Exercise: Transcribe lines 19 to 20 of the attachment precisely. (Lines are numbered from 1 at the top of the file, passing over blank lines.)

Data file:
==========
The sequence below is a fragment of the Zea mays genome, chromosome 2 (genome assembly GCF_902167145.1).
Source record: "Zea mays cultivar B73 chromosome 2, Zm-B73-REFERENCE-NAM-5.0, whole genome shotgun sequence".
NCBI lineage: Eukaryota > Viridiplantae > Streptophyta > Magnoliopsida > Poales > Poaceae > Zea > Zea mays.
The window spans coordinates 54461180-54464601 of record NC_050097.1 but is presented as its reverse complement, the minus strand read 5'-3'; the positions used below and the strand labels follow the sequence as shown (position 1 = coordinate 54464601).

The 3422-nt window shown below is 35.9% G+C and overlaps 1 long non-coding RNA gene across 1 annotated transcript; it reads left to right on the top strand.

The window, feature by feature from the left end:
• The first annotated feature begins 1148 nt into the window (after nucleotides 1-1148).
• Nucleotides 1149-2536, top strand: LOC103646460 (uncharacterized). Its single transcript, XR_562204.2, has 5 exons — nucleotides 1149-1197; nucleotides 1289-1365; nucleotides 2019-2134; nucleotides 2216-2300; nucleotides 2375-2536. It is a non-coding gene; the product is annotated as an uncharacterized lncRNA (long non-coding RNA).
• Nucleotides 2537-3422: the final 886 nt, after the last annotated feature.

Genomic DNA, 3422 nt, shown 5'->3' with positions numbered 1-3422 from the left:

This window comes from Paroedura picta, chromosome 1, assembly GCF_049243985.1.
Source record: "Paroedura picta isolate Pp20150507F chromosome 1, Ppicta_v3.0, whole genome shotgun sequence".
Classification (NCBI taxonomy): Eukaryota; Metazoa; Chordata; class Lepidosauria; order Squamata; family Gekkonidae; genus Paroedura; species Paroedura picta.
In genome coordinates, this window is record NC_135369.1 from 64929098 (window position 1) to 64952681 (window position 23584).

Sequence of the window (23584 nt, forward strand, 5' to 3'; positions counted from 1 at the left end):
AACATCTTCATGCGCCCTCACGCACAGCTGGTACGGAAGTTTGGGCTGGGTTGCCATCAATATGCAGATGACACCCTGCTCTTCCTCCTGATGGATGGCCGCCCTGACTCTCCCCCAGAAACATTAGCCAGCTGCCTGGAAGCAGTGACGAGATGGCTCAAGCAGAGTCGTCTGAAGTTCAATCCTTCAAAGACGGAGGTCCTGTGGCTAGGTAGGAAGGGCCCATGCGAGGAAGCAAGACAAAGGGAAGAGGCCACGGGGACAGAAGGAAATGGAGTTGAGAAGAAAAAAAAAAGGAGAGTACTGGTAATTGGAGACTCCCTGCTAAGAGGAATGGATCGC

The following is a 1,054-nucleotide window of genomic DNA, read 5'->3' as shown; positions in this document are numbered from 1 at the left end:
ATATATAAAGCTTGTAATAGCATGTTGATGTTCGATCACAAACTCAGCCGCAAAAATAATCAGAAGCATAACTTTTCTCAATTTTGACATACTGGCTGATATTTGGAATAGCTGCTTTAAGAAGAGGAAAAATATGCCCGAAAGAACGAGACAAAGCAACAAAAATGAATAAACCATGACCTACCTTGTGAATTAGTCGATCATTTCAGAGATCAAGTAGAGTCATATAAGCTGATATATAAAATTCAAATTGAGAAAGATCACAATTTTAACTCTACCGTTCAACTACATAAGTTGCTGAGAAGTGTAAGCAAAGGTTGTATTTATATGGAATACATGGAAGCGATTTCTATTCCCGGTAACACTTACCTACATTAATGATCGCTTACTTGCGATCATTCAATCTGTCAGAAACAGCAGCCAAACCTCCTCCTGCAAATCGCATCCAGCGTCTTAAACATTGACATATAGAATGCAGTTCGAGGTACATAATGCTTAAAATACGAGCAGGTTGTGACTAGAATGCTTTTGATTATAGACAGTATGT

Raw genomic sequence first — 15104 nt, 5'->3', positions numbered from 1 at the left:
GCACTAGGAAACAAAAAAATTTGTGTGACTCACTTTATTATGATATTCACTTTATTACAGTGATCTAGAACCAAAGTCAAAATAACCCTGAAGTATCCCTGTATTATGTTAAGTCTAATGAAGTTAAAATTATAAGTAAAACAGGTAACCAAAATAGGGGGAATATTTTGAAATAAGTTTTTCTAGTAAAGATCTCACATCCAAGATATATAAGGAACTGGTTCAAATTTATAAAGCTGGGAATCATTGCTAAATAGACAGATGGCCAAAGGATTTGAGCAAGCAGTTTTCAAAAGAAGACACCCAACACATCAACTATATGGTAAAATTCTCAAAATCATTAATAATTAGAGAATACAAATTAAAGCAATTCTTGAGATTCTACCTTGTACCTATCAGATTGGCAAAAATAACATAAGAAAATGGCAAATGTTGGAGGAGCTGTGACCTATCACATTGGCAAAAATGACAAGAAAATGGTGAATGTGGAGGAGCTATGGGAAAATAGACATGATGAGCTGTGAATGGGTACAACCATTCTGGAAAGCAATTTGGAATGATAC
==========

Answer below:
Raw genomic sequence first — 15104 nt, 5'->3', positions numbered from 1 at the left:
GCACTAGGAAACAAAAAAATTTGTGTGACTCACTTTATTATGATATTCACTTTATTACAGTGATCTAGAACCAAAGTCAAAATAACCCTGAAGTATCCCTGTATTATGTTAAGTCTAATGAAGTTAAAATTATAAGTAAAACAGGTAACCAAAATAGGGGGAATATTTTGAAATAAGTTTTTCTAGTAAAGATCTCACATCCAAGATATATAAGGAACTGGTTCAAATTTATAAAGCTGGGAATCATTGCTAAATAGACAGATGGCCAAAGGATTTGAGCAAGCAGTTTTCAAAAGAAGACACCCAACACATCAACTATATGGTAAAATTCTCAAAATCATTAATAATTAGAGAATACAAATTAAAGCAATTCTTGAGATTCTACCTTGTACCTATCAGATTGGCAAAAATAACATAAGAAAATGGCAAATGTTGGAGGAGCTGTGACCTATCACATTGGCAAAAATGACAAGAAAATGGTGAATGTGGAGGAGCTATGGGAAAATAGACATGATGAGCTGTGAATGGGTACAACCATTCTGGAAAGCAATTTGGAATGATAC